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Importing glossaries (1)

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This will be the first of a series of posts in which I will give tips on how to adapt glossaries for importing into our terminology databases. The problem we often have is that the format we find on the web is not suitable — or not ideal — for importing into terminology databases, but there are usually ways of adapting the format so that we can import the glossary.

In this post, we are going to look at this general glossary. It doesn’t look too complicated to import, since the two languages are separated by tabulations, and each entry is on a new line. But some entries contain more than one term, and so if we import the glossary in its current format, we’ll then have to delete one of the terms when we insert an entry into a translation. Or worse: because the entry has five different words, our translation memory software does not pick up that a word in our text is also in the glossary.

What we want ideally is a separate entry for every synonym in one language combined with every synonym in the other. To start with, we need to copy the glossary into a file. For this demo, if you like, start by adding only the A page, then do the whole thing afterwards once you’ve followed these steps. So, paste the entire A page into a Word document, then switch on all characters so you can see the format. As you can see, in this glossary the two languages are separated by a tabulation.

At various points in the demonstration we shall observe how the changes we make have affected the line that currently reads:

aberrance, abberancy -> error; extravío; annormalidad

Save the document in txt format and close it, then download a program for editing files using regular expressions. I recommend using PowerGREP, and I will base the rest of my instructions on this program.

Open PowerGREP, and in the folder bar select the file you have just saved. Select the option to do a search and replace as the action type, and make sure you select Regular expression as the search type.

In the Search box, type in the following query, without the quotes (for “[type enter]”, literally press the enter key to show the carriage return symbol): “[type enter](.*)t(.*); (.*)”.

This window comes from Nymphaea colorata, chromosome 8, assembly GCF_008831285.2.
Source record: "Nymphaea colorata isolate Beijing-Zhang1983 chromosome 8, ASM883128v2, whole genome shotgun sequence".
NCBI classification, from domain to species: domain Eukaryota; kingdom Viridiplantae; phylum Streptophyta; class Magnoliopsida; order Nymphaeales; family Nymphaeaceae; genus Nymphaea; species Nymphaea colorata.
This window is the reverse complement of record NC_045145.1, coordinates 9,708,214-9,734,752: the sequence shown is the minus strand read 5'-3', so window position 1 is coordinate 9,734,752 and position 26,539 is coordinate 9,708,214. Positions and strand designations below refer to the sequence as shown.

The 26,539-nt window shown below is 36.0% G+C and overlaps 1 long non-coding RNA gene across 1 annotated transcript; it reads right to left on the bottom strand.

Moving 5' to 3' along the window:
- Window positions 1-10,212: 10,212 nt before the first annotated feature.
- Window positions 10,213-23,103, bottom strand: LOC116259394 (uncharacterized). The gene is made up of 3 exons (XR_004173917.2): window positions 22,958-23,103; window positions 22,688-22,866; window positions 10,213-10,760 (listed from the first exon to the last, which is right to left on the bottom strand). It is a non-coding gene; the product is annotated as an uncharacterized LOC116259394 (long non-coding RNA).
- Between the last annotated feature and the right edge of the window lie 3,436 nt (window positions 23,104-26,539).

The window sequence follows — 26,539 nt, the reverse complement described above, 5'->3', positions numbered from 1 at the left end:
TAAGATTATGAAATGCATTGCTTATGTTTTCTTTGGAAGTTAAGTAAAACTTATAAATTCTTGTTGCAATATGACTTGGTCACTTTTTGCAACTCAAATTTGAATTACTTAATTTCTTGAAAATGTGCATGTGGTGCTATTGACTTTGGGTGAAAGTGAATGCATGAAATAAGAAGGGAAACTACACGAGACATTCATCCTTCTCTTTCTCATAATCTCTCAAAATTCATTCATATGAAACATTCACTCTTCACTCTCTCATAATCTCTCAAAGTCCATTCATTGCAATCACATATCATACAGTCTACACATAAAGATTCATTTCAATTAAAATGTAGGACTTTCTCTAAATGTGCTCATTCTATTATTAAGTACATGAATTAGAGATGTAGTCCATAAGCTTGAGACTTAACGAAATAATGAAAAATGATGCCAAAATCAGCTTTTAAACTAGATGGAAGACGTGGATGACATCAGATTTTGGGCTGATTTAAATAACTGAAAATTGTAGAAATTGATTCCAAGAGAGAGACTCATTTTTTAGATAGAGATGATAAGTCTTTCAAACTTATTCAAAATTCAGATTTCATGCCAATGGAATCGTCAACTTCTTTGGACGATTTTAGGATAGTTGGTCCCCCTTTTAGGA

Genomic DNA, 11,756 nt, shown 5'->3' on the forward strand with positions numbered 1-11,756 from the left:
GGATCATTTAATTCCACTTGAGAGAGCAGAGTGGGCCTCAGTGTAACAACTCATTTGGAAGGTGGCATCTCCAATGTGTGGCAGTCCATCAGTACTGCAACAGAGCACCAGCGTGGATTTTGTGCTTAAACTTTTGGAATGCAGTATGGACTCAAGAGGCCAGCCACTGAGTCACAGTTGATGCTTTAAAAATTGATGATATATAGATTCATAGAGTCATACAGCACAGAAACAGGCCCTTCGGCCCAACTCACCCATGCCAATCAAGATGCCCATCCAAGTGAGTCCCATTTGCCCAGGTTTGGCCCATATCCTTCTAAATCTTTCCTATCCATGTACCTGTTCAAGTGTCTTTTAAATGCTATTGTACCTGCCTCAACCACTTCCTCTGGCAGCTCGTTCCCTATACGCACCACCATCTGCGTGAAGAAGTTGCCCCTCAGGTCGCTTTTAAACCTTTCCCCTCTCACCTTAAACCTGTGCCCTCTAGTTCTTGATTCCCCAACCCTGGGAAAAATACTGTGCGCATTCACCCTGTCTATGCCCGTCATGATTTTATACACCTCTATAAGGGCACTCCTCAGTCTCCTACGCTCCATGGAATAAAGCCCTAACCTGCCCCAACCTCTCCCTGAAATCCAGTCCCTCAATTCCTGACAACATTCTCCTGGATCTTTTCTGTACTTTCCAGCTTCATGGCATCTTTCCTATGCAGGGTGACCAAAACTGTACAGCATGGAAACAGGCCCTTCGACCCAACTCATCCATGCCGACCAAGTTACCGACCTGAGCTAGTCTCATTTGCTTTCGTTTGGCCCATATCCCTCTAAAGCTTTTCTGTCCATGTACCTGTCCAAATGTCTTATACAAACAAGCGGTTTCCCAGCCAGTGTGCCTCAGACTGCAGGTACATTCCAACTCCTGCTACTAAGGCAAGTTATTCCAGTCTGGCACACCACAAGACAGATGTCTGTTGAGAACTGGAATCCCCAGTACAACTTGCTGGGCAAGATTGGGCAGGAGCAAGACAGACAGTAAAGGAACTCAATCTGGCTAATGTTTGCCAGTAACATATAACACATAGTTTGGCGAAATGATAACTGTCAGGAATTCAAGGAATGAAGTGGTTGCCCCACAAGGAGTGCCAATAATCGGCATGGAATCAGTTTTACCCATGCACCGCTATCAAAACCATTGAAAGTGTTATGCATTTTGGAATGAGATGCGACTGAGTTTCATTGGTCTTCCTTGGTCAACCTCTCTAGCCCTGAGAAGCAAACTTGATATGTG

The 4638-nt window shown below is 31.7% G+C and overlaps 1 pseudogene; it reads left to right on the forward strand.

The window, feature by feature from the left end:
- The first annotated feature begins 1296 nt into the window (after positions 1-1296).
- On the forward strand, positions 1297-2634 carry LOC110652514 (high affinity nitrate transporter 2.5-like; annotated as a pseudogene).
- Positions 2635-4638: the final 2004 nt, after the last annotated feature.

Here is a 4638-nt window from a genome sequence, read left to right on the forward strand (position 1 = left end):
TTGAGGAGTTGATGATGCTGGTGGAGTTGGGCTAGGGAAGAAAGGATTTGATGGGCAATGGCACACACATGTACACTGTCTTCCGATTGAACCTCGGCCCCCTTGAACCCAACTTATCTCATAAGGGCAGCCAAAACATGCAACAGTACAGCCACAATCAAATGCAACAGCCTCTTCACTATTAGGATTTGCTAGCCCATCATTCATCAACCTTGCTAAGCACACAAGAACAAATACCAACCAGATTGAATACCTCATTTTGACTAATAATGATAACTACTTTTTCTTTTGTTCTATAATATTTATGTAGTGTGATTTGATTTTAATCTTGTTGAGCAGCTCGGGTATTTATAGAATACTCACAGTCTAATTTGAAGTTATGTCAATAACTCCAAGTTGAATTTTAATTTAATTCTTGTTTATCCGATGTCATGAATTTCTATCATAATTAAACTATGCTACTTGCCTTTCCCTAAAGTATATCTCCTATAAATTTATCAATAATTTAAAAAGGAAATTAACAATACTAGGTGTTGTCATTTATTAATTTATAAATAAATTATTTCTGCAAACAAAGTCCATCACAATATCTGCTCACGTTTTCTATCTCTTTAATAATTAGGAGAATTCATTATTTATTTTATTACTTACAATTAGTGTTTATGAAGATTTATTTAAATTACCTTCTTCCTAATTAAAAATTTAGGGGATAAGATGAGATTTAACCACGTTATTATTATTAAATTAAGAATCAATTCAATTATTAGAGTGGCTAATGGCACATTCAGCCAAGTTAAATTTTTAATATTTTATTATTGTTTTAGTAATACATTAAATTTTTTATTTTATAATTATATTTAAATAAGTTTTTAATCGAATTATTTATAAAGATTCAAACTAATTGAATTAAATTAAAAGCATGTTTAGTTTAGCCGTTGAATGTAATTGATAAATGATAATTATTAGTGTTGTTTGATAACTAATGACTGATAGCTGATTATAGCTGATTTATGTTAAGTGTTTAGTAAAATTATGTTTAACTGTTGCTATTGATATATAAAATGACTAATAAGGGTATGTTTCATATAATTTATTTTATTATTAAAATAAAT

• (.*) = means any series of characters
  • t = tabulation
  • ; is literal text, that is, find a semi-colon (which we have said to be followed by a space)

So, we are searching for any series of characters at the start of a line, followed by a tabulation, followed by any series of characters, followed by a semi-colon, then any series of characters up to the end of the line. I will explain the brackets below.

In the replace box, type: “[type enter]1t2[type enter]1t3”

Here, we are replacing what we have found with: a carriage return to replace the one we included in the search; the 1 means we are replacing what we found in the first set of brackets in our find query, that is, a set of characters before a tabulation; we then reintroduce the tabulation; we then reintroduce the contents of the second brackets (that is, the first synonym in Spanish); this is followed by a carriage return; we then once again introduce the content of the first brackets (that is, we repeat the English); and finally, we introduce another tabulation followed by the contents of the third brackets (that is, the second and any subsequent synonyms).

Before starting the replace process, either make a copy of your original, or better, set up the program so it makes a copy in the same folder each time you do a replace. That way the built-in undo function will work, and it will be easy to delete the backups at the end.

If you like, do a preview to see what will be found and replaced. If you are happy with the preview, click on replace. You will now see that an additional entry has been made for the second and subsequent synonyms.

Our test line has become:

aberrance, abberancy -> error;
aberrance, abberancy -> extravío; annormalidad

But we still have two synonyms in line 2. To create a separate line for every synonym in Spanish, we must keep clicking on replace until no replacements are made. Once you have done a replacement that results in 0 matches, open the file up again and you will see that our test line has become:

aberrance, abberancy -> error;
aberrance, abberancy -> extravío;
aberrance, abberancy -> annormalidad

We now want to do the same with the English synonyms. The English synonyms are separated by commas, and appear before the tabulation, so we will have to change the syntax. Use the following syntax:

Search: (.*), (.*)t(.*)
Replace: 1t3[type enter]2t3

Our test line now shows:

aberrance error
aberrancy error
aberrance extravío
aberrancy extravío
aberrance anormalidad
aberrancy anormalidad

Again, sometimes there are more than two English synonyms, so we should keep replacing until we get 0 matches. Then open up your file again, and it should be ideal for importing. If you did not do so before, copy the whole glossary, letter by letter, into a single file, and repeat the process.

The precise syntax to be used for these processes depends on how each glossary is formatted. I hope, though, that based on this exercise you will be able to convert other glossaries into formats that are ideal for importing into terminology databases. In future posts, I hope to show you how to convert some other glossaries. If there is a glossary you really want to import, but you are not sure how, let me know, and I’ll see if I can explain how to do it in a future post.

Please, please, please, please let me know if you have found this useful, as it has taken me quite a long time to write, and it would be nice to know if people have found it useful. Please also let me know if you can suggest any improvements to my message. Why not leave me a comment on my blog?